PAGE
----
Considering the role of photochemistry in controlling the effective redox state in the surface ocean

William L Miller, University of Georgia, Marine Science, Athens, GA, United States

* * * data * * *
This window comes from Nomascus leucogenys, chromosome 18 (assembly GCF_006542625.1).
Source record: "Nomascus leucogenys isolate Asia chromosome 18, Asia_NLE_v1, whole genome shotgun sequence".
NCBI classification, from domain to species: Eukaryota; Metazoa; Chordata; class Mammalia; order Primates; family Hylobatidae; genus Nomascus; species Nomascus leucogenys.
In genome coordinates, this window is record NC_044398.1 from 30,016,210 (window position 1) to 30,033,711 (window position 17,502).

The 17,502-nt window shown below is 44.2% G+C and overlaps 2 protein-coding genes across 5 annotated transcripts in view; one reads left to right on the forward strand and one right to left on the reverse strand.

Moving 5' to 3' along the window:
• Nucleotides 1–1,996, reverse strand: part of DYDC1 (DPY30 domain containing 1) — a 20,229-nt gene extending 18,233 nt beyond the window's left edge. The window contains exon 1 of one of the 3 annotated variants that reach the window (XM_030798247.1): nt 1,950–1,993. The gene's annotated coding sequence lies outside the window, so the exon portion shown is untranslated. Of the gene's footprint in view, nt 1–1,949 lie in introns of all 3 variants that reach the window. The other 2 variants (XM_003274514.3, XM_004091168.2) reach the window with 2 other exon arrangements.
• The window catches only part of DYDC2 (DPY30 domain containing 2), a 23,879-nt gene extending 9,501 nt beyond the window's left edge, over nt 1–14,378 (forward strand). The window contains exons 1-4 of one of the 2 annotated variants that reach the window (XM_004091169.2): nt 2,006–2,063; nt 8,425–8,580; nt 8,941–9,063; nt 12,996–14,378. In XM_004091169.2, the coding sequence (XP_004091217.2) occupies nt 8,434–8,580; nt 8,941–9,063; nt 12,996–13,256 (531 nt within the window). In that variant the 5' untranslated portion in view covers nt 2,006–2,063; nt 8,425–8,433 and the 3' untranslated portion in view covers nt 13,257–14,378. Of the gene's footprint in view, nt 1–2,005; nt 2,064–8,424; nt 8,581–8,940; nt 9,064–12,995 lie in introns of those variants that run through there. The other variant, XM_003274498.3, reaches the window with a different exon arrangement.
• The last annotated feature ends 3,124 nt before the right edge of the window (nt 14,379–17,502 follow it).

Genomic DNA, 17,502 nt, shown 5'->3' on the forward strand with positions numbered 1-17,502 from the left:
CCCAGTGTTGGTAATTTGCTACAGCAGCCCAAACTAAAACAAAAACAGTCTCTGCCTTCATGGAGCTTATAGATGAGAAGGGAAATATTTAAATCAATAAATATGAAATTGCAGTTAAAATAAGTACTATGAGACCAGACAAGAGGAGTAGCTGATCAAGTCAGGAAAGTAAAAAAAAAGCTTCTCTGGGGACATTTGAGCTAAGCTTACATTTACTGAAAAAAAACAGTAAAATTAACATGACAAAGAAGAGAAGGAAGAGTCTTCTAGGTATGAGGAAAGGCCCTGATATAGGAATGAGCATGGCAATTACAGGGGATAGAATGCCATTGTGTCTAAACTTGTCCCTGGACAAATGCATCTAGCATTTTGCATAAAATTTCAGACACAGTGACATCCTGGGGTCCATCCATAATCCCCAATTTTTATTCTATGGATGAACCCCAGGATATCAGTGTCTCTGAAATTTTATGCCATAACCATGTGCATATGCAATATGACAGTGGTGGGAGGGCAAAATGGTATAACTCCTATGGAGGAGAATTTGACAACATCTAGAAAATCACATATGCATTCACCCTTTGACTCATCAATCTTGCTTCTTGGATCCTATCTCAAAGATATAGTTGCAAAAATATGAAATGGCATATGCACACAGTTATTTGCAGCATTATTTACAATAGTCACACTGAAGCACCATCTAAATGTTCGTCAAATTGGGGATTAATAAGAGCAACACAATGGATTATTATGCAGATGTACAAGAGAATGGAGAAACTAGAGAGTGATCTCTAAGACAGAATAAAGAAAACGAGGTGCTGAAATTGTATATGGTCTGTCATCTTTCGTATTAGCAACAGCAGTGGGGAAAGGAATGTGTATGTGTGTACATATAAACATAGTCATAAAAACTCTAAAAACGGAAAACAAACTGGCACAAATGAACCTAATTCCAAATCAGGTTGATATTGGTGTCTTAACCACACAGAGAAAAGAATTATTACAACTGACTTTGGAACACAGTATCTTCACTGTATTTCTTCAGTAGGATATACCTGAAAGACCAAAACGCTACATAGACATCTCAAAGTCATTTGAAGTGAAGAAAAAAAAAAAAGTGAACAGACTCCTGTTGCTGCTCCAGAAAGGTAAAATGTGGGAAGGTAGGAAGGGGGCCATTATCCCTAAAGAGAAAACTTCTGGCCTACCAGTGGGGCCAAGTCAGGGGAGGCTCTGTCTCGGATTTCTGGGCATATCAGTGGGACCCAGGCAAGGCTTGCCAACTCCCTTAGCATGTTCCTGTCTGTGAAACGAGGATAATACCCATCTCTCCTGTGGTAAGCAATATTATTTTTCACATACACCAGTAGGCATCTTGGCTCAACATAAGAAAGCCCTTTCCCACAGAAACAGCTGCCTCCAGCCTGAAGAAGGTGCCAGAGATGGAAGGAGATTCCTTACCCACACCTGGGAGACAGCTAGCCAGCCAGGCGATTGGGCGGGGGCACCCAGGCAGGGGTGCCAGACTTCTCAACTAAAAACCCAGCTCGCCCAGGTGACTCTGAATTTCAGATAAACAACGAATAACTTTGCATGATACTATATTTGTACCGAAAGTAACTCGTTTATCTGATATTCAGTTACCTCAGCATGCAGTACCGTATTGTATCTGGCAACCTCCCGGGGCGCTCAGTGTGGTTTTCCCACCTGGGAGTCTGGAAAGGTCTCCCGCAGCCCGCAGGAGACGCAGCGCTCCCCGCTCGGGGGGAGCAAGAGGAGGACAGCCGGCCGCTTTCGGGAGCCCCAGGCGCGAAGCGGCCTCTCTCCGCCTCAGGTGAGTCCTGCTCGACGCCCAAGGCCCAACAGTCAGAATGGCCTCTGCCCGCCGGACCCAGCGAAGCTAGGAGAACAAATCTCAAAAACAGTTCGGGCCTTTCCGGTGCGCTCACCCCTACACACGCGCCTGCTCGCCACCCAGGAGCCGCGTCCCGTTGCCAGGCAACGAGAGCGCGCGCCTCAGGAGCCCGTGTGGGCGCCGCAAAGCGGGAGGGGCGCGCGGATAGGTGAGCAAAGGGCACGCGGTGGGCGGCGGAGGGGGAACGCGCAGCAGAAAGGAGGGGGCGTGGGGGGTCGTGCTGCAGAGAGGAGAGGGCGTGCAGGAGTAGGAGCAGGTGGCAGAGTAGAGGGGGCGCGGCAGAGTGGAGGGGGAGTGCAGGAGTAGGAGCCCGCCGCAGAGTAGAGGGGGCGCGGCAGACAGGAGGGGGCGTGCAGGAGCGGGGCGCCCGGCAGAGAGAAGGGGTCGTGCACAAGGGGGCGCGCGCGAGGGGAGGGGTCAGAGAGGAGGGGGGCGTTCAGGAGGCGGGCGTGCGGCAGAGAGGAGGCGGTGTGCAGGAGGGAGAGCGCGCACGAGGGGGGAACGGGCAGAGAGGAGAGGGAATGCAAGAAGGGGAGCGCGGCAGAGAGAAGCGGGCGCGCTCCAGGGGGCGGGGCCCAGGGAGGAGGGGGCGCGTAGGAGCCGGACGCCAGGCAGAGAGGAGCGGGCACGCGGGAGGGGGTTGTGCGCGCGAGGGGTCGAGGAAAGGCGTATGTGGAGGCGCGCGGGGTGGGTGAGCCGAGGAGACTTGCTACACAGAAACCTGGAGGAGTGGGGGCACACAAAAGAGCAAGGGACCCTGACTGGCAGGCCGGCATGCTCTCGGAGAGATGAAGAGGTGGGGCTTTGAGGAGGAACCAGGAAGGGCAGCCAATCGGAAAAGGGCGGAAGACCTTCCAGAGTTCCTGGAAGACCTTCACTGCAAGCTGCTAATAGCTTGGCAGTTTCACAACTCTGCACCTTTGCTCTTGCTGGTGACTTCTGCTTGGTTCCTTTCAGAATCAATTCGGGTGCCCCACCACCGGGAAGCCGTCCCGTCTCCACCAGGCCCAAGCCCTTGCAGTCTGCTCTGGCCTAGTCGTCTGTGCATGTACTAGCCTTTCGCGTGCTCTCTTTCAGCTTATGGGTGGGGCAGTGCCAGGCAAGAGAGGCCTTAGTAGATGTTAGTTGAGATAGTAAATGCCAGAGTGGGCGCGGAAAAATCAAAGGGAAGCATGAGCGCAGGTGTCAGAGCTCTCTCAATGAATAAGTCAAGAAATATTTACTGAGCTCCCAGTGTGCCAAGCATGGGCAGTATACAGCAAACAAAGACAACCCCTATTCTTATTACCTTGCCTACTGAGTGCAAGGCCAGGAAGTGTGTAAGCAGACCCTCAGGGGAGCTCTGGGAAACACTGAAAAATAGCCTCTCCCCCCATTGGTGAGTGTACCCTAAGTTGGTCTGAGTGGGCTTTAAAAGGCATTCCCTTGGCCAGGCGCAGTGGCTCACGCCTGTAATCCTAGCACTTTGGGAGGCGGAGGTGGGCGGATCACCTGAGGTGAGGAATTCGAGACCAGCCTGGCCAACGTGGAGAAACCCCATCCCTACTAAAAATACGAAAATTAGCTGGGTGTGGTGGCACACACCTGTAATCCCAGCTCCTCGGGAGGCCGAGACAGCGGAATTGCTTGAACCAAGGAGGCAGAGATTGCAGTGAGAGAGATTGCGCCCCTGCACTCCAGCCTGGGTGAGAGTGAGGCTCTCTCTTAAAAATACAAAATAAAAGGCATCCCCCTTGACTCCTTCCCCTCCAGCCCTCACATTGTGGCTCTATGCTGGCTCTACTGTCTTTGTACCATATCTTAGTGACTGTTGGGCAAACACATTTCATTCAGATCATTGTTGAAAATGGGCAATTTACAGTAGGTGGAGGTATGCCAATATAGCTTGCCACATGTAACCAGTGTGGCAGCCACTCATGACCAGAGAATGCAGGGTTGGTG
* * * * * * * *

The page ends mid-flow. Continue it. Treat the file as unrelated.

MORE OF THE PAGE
Photochemical reactions within dissolved organic matter (DOM) are a source of reactive oxygen species (ROS) everywhere the sun shines on seawater. The oxidation state of the surface ocean is a fundamental chemical parameter controlling all redox reactive compounds, and ROS participates directly in establishing this parameter. Superoxide (O2) is the primary ROS that controls hydrogen peroxide (H2O2) formation and the fate of O2 in photooxidation. Together, O2and H2O2 are involved in the degradation of organic pollutants, organic carbon cycles, redox cycling of Fe, Cu and Mn which effect marine phytoplankton distributions, and contribute to external oxidative stress in major taxa of marine organisms. Thus, quantitative data on the production, sinks, and concentrations of O2and H2O2 in the ocean are fundamental to a full understanding of their role in important biogeochemical cycles. New data suggests that critical O2redox cycles may have been severely underestimated by extrapolating mechanisms derived in freshwater solutions to seawater, and by assuming “dark” decay reactions are the only ones operative in sunlight. Direct measurements of O2steady state, decay rates and H2O2accumulation in irradiated samples with various DOM sources show evidence for short-lived, photochemically produced reactive transients that suggest a ROS redox cycle “in the light” that has not been adequately defined. This presentation provides new ROS kinetic data and considers potential consequences to models of the effective redox chemistry in the surface ocean with the “lights on.”